Category: Publication

Authors: G Desmoulin, Joaquín Andrés Hoffer

Publication: IFESS 11th Ann. Conf., Phila

A 20-mm Neurocuff(™) with 8 sets of tripolar electrodes placed inside longitudinal chambers separated by insulating ridges (Hoffer et al., 1998) was implanted on the left sciatic nerve of 3 cats. Epimysial bipolar EMG electrodes were sutured onto 8 calf muscles. During the next 3-12 months, force and EMG recruitment properties produced by Neurocuff stimulation were periodically tested under anaesthesia using a 3D force/torque sensor (Gamma ATI).

We found that: 1) every major muscle supplied by the sciatic nerve can be activated through at least one of eight stimulation channels

2) Individual Neurocuff channels typically recruit functionally synergistic muscle groups

3) Single channels produce substantial forces and force recruitment can be well controlled

4) Forces produced by simultaneous activation of two channels sum linearly and predictably, indicating that the axonal pools activated by nearby channels can overlap only modestly.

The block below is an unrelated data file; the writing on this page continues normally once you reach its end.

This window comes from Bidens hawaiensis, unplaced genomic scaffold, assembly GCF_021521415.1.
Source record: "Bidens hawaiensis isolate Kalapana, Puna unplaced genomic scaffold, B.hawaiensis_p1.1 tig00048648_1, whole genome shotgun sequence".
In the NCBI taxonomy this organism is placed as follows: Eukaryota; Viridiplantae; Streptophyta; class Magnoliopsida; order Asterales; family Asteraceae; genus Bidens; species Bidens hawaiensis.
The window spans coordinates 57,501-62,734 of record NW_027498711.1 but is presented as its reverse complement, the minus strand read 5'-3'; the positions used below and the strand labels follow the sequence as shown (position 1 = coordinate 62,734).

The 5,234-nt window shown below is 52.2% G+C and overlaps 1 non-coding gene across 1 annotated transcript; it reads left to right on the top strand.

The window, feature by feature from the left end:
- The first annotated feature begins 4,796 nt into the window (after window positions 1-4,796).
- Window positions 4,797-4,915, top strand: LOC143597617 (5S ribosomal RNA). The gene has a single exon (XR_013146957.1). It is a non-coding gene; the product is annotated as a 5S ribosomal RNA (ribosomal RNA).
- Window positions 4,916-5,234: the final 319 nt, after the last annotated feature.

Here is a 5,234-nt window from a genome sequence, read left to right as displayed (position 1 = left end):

Read More

Spinal Mechanisms of Pain Control

Category: Publication

Authors: Geoffrey T Desmoulin, Nasif I Yasin, Darryl W Chen

Publication: The Clinical Journal Of Pain, Volume 23, Issue 7, Pages 576-585


To demonstrate initial results using Khan Kinetic Treatment (KKT) as a chronic neck pain treatment and to present pain control mechanistic theory on which the treatment is based.


A self-reported functional assessment, neck pain questionnaire, and pain medication dose were used as outcome measures for 44 matched patients randomly split into 2 groups (‘‘treatment’’ and ‘‘control’’). The treatment group underwent a treatment period consisting of several individual KKT treatments, whereas the control group continued conventional therapy.